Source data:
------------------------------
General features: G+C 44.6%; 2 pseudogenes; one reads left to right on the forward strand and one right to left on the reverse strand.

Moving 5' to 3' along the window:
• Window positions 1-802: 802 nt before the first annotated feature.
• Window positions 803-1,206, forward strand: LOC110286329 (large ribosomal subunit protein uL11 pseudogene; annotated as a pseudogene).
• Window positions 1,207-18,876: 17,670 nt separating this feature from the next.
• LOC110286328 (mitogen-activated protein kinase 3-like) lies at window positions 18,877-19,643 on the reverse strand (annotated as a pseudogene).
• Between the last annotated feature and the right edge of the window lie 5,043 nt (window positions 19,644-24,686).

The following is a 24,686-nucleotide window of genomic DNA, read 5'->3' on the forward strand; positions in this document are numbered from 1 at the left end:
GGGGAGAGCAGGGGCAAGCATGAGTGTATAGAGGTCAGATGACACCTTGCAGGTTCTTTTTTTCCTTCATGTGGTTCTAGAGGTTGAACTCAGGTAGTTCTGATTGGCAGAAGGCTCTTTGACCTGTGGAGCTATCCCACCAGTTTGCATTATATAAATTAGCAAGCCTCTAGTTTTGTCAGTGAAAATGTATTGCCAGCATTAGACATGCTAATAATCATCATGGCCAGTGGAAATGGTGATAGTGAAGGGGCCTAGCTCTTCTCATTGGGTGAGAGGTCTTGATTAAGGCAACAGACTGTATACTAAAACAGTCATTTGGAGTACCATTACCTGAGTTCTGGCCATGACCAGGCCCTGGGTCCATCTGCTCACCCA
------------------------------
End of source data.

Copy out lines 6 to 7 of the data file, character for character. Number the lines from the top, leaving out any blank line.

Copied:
• LOC110286328 (mitogen-activated protein kinase 3-like) lies at window positions 18,877-19,643 on the reverse strand (annotated as a pseudogene).
• Between the last annotated feature and the right edge of the window lie 5,043 nt (window positions 19,644-24,686).